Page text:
Over the lunch hour of June 25 last year, news broke that U.S. District Court Judge Richard Young had struck down Indiana’s same-sex marriage ban, deeming it unconstitutional. Dozens of couples lined up at Marion County Clerk Beth White’s City-County Building office to get their licenses, with White herself officiating more than 150 weddings that day alone.
On June 27, a federal appeals court stayed Young’s decision, leaving those who had wed with an uncertainty that wouldn’t be resolved until October, when the U.S. Supreme Court rejected a request from Indiana and other states to hear challenges to rulings such as Young’s. The justices’ determination to not get involved ended when the 6th Circuit Court of Appeals upheld same sex–marriage bans in Kentucky, Michigan, Ohio, and Tennessee.
Traditionally, first wedding anniversaries call for the gift of paper. This month, same-sex couples celebrating one year of marriage in Indiana could be getting just that from the highest court in the land—in the form of a definitive ruling on their marital rights. But back here at home, just how much did this newly won equality affect the state and its people? From confirming commitments to the RFRA fallout, let’s take a look, starting with this essay by Steven Stolen.
No Big Deal
In March 2014, Steven Stolen and his husband, Rob MacPherson, joined a lawsuit filed by the American Civil Liberties Union, along with four other couples, to challenge Indiana’s ban on same-sex marriage. Stolen is senior director of external relations for the Julian Center, which helps victims of sexual and domestic violence, and hosts WFYI’s Stolen Moments. Here, he recounts his favorite memory of the past year.
My husband Rob and I were never mad or angry that marriage equality had not yet arrived in Indiana. I always believed change would come—that our union would someday be accepted in the state we loved. Together more than 25 years and married in 2008, in California, Rob and I shared a teenage daughter, a lovable dog, and a 100-plus-year-old house, with a garage and fence that needed paint. We were accepted in our community as a family. Nothing out of the ordinary—except that the couple and parents were two men.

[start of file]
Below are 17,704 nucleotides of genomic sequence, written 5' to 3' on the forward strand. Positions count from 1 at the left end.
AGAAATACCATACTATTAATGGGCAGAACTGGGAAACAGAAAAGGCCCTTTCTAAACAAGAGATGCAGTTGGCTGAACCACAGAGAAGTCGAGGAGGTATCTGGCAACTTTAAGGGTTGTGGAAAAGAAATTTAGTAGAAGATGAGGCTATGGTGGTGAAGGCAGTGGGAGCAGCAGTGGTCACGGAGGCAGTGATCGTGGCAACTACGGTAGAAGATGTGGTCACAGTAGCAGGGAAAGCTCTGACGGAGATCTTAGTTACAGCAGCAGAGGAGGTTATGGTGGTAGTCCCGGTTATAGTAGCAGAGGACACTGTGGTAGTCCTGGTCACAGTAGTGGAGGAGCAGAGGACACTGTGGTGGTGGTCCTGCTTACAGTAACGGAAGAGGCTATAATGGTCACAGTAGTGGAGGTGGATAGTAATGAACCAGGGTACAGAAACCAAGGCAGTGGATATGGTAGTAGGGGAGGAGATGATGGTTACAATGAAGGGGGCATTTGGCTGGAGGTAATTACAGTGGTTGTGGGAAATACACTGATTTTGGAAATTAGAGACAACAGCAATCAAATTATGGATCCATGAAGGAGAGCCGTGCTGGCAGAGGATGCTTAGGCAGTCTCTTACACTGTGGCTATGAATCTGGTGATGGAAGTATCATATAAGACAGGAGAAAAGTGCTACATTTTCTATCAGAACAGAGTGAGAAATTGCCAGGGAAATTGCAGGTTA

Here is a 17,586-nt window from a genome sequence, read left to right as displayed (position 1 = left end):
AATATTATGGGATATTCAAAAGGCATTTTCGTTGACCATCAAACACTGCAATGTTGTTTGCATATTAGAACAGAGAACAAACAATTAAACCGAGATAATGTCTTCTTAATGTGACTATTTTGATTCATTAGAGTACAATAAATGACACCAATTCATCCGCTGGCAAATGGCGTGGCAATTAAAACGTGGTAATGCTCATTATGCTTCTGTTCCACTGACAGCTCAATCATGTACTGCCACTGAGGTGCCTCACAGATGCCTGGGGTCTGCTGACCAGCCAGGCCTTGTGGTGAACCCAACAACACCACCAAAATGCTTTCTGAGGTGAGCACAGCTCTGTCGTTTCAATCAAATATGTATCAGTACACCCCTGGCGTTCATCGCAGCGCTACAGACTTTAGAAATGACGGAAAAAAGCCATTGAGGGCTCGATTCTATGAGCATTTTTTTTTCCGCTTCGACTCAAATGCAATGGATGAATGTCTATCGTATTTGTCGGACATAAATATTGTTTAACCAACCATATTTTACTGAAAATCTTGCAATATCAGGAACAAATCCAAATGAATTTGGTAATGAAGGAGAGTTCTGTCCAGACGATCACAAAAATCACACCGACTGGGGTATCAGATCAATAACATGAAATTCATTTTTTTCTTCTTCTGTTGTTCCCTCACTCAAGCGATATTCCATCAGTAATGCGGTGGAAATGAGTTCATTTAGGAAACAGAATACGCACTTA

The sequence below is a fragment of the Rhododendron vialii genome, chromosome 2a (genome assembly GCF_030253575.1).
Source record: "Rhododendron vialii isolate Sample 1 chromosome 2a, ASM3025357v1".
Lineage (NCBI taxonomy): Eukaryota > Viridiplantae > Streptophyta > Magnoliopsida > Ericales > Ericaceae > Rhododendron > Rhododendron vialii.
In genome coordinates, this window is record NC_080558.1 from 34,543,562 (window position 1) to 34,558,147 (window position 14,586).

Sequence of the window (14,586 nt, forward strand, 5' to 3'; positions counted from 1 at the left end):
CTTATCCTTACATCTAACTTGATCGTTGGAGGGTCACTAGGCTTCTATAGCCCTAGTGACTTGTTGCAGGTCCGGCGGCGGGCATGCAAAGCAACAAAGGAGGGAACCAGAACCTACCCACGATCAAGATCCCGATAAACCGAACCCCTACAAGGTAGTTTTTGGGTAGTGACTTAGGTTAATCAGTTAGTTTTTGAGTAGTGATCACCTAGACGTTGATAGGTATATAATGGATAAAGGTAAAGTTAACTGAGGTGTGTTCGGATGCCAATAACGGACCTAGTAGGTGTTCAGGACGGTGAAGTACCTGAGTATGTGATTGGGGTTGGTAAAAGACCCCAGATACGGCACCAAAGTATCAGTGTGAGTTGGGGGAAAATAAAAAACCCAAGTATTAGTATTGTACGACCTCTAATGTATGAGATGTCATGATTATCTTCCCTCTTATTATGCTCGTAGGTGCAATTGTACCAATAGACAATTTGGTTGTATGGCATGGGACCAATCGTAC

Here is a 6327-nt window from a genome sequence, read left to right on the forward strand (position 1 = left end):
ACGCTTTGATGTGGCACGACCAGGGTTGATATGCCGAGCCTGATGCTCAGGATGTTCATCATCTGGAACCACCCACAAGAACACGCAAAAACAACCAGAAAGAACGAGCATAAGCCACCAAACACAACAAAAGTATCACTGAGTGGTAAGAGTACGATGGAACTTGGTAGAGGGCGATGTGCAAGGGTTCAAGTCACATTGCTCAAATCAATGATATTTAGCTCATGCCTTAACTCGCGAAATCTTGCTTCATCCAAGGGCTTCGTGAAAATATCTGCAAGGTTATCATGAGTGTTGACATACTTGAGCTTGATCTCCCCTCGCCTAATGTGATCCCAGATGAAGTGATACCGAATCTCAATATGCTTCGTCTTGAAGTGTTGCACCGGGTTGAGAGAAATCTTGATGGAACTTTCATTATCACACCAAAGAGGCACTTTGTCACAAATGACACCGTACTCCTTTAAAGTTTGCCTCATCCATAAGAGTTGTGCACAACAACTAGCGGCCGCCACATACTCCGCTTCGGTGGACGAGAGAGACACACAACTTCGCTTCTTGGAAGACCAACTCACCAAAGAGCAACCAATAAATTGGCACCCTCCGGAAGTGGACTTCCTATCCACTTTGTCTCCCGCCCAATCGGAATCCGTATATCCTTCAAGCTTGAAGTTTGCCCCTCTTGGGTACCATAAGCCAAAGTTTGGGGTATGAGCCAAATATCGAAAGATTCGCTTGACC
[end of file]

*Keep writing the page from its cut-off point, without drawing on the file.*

We were fortunate in many ways, including the fact that in our 27 years in Indianapolis, not one person had ever been overtly mean or intentionally disrespectful to us. Perhaps our connection with the accepting arts world kept us immune from the meanies. But we still felt we deserved to use the word “marriage” in the same fashion as traditionally married couples did—we wanted the respect our family deserved. We had already spent time and money drawing up the documents we needed to give us the same rights (like who would make a decision in an emergency) that came naturally to heterosexual couples. Others shouldn’t have to go through that. The three of us knew that our relationship wouldn’t change no matter the outcome of the lawsuit—but by joining, we could make a difference in so many lives.
On June 25, 2014, the message came via text from Rob: WE WON. Then the phone calls from co-plaintiffs, friends, and the press poured in, and I felt paralyzed. Alone in my living room, my eyes welled with tears, my heart raced, and as Mr. Scrooge in Dickens’s A Christmas Carol says, “I don’t know what to do.” I needed someone to hug, to talk to, to … well, do something with to celebrate. All of that “we’ll be okay either way” bravado—who was I kidding?